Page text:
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‘I am hopeful that Antarctica in its symbolic robe of white will shine forth as a continent of peace as nations working together there in the cause of science set an example of international cooperation’.  Richard E. Byrd
Let’s all hope the Antarctic Treaty remains intact, and that all respective nations continue to accord this vast white wilderness the respect and reverence she deserves.

Today is another of the many days down here where superlatives fail. We enjoyed Dallmann Bay this morning, by Zodiac surrounded by a kaleidoscope of Antarctic ice and landscapes. In a bay out of sight of the ship 6 Zodiacs gathered to enjoy the A&K champagne stop. We tethered our boats to one another creating a flotilla, and enjoyed champagne and/or orange juice. I was asked to make an impromptu toast, so I stood on the front box and proposed a toast to about 50 guests.  In it I mentioned how I hoped this trip to Antarctica with A&K would be a seminal and significant part of their Life’s tapestry. Some kids onboard are as young as 7, others are over 90 – all with a dream realised, to visit Antarctica. The youngsters will only realise how lucky they are when they are older. We drank a toast to our combined future; may it be healthy and happy. Antarctica in all her splendour surrounded us.

Over lunch we repositioned, whilst glorious scenery slipped past. The afternoon was spent ashore on Cuverville Island. Under a blue sky, without a breath of wind, it was positively balmy. What an auspicious last afternoon for this group of guests in Antarctica. Many stripped off their parkas and life jackets as soon as they landed. Hats and sunblock were certainly the order of the day. Some hiked up the hillside, and slid down. Others walked to the penguin colony. Many just stood and stared in open wonder. Perversely JD found a 200lt plastic drum of old oil floating in the bay. Pete towed it to the landing site, and with great difficulty we loaded it onto a Zodiac, to be taken to the ship and removed from Antarctica. I like to believe it fell off a ship in a storm. It was a dream afternoon in every sense.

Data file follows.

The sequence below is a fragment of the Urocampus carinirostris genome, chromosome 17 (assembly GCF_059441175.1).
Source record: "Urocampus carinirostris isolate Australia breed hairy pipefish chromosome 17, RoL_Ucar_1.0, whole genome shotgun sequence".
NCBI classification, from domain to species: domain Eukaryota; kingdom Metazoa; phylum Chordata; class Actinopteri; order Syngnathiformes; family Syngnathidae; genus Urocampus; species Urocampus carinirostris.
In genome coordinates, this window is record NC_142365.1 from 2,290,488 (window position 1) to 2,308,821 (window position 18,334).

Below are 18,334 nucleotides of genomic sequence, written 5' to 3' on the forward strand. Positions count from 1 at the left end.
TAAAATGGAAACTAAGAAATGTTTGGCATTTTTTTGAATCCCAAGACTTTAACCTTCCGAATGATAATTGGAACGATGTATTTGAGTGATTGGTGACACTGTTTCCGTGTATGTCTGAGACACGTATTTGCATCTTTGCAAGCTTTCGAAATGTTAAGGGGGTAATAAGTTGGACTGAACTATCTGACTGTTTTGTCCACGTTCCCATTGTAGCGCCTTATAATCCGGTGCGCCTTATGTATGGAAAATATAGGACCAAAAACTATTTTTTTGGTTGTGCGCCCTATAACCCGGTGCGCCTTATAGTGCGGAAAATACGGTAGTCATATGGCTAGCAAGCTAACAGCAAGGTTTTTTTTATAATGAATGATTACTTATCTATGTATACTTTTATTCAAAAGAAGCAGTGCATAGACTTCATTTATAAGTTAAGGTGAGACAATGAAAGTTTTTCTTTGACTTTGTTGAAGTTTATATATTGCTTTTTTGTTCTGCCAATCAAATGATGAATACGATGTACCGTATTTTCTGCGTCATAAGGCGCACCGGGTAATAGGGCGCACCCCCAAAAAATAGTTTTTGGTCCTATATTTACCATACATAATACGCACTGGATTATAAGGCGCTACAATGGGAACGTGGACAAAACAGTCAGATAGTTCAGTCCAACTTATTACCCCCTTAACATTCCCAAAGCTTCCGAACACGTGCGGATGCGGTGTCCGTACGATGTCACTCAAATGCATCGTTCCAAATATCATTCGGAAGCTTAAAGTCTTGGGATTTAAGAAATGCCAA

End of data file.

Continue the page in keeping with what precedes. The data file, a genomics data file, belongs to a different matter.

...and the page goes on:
As if this was not enough, a number of Humpback Whales appeared around the ship before Recaps. They hung out with a multitude of birds, obviously feeding on krill, for a long time. Tail-slapping, lunge feeding, deep diving displaying their flukes and generally affording us an unparalleled view of these beautiful cetaceans. Even their 5 meter long pectoral fins were clearly visible.

We now have a 48-60 hour crossing back to Ushuaia, across the Drake. We turn ship and guests around in Ushuaia on 6 January, and head for South Georgia again. Still dodging Covid bullets…

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